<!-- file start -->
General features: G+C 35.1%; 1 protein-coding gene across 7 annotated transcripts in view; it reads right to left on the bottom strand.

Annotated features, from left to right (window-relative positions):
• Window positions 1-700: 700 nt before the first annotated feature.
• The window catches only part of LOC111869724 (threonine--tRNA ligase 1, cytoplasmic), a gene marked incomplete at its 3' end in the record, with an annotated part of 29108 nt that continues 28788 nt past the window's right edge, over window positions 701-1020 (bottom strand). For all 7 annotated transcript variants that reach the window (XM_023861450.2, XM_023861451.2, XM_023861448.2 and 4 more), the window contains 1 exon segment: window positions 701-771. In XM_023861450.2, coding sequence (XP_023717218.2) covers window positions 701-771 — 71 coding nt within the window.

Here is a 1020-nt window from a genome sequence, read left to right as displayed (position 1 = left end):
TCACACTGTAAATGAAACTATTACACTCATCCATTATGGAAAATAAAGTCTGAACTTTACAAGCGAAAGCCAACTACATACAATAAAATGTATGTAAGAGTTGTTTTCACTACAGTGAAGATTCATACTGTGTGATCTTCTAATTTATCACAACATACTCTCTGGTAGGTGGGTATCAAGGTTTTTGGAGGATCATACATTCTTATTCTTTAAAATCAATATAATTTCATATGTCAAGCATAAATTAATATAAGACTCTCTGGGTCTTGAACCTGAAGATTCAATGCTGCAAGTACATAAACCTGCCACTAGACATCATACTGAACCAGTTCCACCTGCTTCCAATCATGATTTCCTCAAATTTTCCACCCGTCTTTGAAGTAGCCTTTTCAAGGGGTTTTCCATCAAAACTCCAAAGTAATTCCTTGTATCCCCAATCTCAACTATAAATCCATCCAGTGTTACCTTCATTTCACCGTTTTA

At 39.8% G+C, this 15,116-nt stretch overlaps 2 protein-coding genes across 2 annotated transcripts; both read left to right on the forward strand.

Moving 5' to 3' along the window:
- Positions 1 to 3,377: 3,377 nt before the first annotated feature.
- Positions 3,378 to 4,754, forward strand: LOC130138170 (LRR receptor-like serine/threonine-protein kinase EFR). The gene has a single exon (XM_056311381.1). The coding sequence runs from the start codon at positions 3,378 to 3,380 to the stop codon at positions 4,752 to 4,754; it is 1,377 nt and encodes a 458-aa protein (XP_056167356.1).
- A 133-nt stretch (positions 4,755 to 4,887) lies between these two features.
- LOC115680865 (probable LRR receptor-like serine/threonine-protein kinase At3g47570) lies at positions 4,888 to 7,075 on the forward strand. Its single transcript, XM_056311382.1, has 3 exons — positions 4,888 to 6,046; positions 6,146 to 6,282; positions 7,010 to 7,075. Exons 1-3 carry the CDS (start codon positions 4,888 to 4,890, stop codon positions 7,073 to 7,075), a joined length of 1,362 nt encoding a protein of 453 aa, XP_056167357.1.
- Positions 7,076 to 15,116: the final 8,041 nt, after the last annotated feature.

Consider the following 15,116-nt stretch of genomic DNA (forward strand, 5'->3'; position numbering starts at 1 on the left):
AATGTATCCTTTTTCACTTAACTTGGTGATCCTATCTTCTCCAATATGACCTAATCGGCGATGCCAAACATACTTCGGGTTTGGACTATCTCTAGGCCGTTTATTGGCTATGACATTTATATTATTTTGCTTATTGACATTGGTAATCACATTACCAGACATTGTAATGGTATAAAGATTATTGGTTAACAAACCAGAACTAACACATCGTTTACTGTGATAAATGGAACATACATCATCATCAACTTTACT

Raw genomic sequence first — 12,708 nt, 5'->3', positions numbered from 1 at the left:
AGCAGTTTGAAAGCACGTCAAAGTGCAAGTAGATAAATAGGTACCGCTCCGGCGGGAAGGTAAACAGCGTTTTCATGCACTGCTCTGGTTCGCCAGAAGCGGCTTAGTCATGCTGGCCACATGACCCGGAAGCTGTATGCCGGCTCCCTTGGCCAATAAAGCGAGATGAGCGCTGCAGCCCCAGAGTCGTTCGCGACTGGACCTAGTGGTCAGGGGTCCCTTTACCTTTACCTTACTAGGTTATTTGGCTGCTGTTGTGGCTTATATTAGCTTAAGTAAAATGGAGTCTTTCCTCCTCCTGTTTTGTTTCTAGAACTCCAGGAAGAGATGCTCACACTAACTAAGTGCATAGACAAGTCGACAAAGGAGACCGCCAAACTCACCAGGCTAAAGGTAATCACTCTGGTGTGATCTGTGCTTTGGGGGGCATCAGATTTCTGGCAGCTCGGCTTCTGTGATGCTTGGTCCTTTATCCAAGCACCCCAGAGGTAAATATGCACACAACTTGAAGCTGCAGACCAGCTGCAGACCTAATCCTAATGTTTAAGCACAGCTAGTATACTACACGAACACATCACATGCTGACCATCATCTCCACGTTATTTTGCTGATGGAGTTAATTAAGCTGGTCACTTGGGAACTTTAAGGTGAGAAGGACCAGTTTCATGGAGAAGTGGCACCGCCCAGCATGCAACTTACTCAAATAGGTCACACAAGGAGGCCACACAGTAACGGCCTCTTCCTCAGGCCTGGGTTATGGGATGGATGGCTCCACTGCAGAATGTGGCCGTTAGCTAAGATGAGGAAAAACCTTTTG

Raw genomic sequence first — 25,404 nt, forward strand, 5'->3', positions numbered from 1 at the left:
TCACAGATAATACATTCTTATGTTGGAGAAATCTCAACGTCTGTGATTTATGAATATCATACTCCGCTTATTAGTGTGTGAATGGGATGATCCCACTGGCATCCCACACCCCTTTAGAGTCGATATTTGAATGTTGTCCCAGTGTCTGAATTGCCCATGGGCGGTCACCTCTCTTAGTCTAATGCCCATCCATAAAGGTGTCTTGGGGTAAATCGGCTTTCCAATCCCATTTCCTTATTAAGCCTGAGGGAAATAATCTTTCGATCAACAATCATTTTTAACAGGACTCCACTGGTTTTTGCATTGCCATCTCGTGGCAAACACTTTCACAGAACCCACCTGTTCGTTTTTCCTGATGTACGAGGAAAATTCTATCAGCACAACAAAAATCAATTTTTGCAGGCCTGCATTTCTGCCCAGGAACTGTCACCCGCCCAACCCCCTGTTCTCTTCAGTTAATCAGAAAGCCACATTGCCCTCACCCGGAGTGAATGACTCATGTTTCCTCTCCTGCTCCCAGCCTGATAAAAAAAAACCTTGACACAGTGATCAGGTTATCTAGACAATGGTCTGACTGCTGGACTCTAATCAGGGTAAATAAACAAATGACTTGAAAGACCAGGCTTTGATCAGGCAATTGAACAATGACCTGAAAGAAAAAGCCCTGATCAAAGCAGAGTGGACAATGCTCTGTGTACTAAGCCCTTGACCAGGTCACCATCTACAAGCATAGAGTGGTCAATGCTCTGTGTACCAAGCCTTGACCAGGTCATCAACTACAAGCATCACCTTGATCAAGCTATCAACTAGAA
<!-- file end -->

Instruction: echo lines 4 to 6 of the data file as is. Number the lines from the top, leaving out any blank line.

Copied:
• The window catches only part of LOC111869724 (threonine--tRNA ligase 1, cytoplasmic), a gene marked incomplete at its 3' end in the record, with an annotated part of 29108 nt that continues 28788 nt past the window's right edge, over window positions 701-1020 (bottom strand). For all 7 annotated transcript variants that reach the window (XM_023861450.2, XM_023861451.2, XM_023861448.2 and 4 more), the window contains 1 exon segment: window positions 701-771. In XM_023861450.2, coding sequence (XP_023717218.2) covers window positions 701-771 — 71 coding nt within the window.

Here is a 1020-nt window from a genome sequence, read left to right as displayed (position 1 = left end):
TCACACTGTAAATGAAACTATTACACTCATCCATTATGGAAAATAAAGTCTGAACTTTACAAGCGAAAGCCAACTACATACAATAAAATGTATGTAAGAGTTGTTTTCACTACAGTGAAGATTCATACTGTGTGATCTTCTAATTTATCACAACATACTCTCTGGTAGGTGGGTATCAAGGTTTTTGGAGGATCATACATTCTTATTCTTTAAAATCAATATAATTTCATATGTCAAGCATAAATTAATATAAGACTCTCTGGGTCTTGAACCTGAAGATTCAATGCTGCAAGTACATAAACCTGCCACTAGACATCATACTGAACCAGTTCCACCTGCTTCCAATCATGATTTCCTCAAATTTTCCACCCGTCTTTGAAGTAGCCTTTTCAAGGGGTTTTCCATCAAAACTCCAAAGTAATTCCTTGTATCCCCAATCTCAACTATAAATCCATCCAGTGTTACCTTCATTTCACCGTTTTA